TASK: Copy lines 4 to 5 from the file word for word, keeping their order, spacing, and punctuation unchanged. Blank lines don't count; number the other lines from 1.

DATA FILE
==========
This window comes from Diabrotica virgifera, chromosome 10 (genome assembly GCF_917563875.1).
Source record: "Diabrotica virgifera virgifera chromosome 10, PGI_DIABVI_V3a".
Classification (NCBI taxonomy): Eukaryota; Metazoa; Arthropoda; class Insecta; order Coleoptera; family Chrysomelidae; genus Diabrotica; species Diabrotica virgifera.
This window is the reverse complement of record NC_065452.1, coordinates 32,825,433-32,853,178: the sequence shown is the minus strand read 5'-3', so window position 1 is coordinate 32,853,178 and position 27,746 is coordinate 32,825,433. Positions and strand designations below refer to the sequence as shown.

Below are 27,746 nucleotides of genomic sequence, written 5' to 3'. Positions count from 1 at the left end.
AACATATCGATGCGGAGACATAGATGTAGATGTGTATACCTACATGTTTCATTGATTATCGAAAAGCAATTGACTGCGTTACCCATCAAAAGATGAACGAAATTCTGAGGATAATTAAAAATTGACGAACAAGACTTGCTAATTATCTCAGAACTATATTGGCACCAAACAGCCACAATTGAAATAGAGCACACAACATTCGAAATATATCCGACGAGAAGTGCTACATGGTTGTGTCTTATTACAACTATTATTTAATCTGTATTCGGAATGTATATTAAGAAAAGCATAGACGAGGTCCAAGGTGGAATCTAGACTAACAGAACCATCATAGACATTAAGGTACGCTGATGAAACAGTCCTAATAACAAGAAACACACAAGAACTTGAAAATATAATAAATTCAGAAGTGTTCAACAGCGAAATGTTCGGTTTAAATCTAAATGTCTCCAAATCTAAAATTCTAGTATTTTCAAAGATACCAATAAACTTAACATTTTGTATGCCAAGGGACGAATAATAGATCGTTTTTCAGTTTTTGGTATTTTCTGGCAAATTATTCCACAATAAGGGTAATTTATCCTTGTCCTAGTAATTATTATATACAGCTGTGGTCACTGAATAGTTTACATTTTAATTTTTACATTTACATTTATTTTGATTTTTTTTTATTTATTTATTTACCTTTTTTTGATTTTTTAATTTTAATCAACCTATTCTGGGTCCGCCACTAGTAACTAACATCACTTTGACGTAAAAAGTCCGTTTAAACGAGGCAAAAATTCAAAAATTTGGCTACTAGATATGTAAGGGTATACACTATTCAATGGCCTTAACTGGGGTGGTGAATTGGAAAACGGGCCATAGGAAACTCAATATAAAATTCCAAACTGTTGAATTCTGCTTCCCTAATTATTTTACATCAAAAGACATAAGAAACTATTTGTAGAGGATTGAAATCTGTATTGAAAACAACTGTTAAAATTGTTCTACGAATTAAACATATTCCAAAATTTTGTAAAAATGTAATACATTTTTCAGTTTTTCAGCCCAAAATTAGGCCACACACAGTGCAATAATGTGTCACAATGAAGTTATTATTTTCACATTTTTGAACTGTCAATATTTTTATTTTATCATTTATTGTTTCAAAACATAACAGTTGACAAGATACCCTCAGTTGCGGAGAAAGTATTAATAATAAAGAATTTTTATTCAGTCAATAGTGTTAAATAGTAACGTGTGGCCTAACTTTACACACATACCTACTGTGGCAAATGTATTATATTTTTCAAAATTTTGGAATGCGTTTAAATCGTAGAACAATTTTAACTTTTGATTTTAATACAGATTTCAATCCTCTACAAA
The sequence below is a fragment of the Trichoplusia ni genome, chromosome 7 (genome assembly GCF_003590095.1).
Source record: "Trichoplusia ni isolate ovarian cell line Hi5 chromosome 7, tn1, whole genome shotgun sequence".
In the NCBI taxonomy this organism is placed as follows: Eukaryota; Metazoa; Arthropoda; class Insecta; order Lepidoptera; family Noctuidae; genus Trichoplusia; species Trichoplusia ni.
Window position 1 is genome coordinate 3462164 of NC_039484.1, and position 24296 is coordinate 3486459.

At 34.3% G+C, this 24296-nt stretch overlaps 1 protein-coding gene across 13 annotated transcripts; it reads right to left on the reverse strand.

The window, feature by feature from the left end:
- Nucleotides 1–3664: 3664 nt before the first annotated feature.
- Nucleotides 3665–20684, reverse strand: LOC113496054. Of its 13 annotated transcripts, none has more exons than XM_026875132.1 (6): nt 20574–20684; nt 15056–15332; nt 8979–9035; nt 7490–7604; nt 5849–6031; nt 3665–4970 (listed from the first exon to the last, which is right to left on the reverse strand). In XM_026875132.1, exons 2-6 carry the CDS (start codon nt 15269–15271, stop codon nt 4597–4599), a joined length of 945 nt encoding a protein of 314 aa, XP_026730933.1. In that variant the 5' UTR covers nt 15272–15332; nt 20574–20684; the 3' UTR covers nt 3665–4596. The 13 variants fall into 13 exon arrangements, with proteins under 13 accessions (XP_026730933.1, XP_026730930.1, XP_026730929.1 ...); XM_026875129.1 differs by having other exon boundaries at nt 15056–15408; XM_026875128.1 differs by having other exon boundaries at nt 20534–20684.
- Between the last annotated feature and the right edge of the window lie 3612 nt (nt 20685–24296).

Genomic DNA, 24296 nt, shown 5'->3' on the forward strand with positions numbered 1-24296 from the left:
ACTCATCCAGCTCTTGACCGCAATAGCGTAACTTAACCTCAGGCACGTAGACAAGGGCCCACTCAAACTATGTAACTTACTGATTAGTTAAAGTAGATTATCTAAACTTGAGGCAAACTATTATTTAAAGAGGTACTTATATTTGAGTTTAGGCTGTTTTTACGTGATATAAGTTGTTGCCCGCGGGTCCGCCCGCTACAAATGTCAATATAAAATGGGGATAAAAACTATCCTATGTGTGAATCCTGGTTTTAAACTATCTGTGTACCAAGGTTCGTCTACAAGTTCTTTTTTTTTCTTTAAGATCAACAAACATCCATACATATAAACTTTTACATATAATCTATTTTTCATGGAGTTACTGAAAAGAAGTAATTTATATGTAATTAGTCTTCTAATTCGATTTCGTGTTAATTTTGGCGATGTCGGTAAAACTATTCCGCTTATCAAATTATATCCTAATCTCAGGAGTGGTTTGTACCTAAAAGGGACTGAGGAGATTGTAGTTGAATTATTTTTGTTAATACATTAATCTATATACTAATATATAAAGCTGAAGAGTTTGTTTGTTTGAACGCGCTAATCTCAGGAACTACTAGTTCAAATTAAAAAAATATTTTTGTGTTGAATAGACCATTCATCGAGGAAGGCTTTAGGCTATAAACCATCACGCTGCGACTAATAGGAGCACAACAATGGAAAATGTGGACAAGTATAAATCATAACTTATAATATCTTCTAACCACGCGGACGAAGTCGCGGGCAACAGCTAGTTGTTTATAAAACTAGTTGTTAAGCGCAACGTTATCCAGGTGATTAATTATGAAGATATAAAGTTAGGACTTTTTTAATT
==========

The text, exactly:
This window is the reverse complement of record NC_065452.1, coordinates 32,825,433-32,853,178: the sequence shown is the minus strand read 5'-3', so window position 1 is coordinate 32,853,178 and position 27,746 is coordinate 32,825,433. Positions and strand designations below refer to the sequence as shown.

Below are 27,746 nucleotides of genomic sequence, written 5' to 3'. Positions count from 1 at the left end.